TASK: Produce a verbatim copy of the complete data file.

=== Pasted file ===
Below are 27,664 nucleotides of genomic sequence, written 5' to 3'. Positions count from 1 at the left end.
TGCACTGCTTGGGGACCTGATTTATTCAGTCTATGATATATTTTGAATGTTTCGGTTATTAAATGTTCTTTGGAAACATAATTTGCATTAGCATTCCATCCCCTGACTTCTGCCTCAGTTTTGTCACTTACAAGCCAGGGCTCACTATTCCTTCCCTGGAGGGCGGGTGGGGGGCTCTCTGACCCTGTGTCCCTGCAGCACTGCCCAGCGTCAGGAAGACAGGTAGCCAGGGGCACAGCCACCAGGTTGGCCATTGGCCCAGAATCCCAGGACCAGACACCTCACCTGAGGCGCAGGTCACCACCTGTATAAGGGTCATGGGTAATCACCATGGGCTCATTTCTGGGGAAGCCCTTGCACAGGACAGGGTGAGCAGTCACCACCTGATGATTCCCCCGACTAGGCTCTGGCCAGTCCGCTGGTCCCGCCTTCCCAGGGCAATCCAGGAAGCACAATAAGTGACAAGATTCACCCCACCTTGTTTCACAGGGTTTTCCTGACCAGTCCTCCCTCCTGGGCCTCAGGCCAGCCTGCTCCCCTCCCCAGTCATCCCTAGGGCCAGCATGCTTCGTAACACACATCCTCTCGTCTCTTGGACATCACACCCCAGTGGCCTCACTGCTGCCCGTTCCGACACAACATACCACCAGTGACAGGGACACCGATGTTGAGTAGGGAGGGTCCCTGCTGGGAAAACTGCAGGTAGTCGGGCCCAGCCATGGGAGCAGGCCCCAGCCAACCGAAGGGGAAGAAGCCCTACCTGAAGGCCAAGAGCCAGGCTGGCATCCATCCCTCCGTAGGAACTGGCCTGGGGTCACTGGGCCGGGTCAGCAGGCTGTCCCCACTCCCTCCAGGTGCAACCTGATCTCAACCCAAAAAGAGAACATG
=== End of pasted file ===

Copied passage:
Below are 27,664 nucleotides of genomic sequence, written 5' to 3'. Positions count from 1 at the left end.
TGCACTGCTTGGGGACCTGATTTATTCAGTCTATGATATATTTTGAATGTTTCGGTTATTAAATGTTCTTTGGAAACATAATTTGCATTAGCATTCCATCCCCTGACTTCTGCCTCAGTTTTGTCACTTACAAGCCAGGGCTCACTATTCCTTCCCTGGAGGGCGGGTGGGGGGCTCTCTGACCCTGTGTCCCTGCAGCACTGCCCAGCGTCAGGAAGACAGGTAGCCAGGGGCACAGCCACCAGGTTGGCCATTGGCCCAGAATCCCAGGACCAGACACCTCACCTGAGGCGCAGGTCACCACCTGTATAAGGGTCATGGGTAATCACCATGGGCTCATTTCTGGGGAAGCCCTTGCACAGGACAGGGTGAGCAGTCACCACCTGATGATTCCCCCGACTAGGCTCTGGCCAGTCCGCTGGTCCCGCCTTCCCAGGGCAATCCAGGAAGCACAATAAGTGACAAGATTCACCCCACCTTGTTTCACAGGGTTTTCCTGACCAGTCCTCCCTCCTGGGCCTCAGGCCAGCCTGCTCCCCTCCCCAGTCATCCCTAGGGCCAGCATGCTTCGTAACACACATCCTCTCGTCTCTTGGACATCACACCCCAGTGGCCTCACTGCTGCCCGTTCCGACACAACATACCACCAGTGACAGGGACACCGATGTTGAGTAGGGAGGGTCCCTGCTGGGAAAACTGCAGGTAGTCGGGCCCAGCCATGGGAGCAGGCCCCAGCCAACCGAAGGGGAAGAAGCCCTACCTGAAGGCCAAGAGCCAGGCTGGCATCCATCCCTCCGTAGGAACTGGCCTGGGGTCACTGGGCCGGGTCAGCAGGCTGTCCCCACTCCCTCCAGGTGCAACCTGATCTCAACCCAAAAAGAGAACATG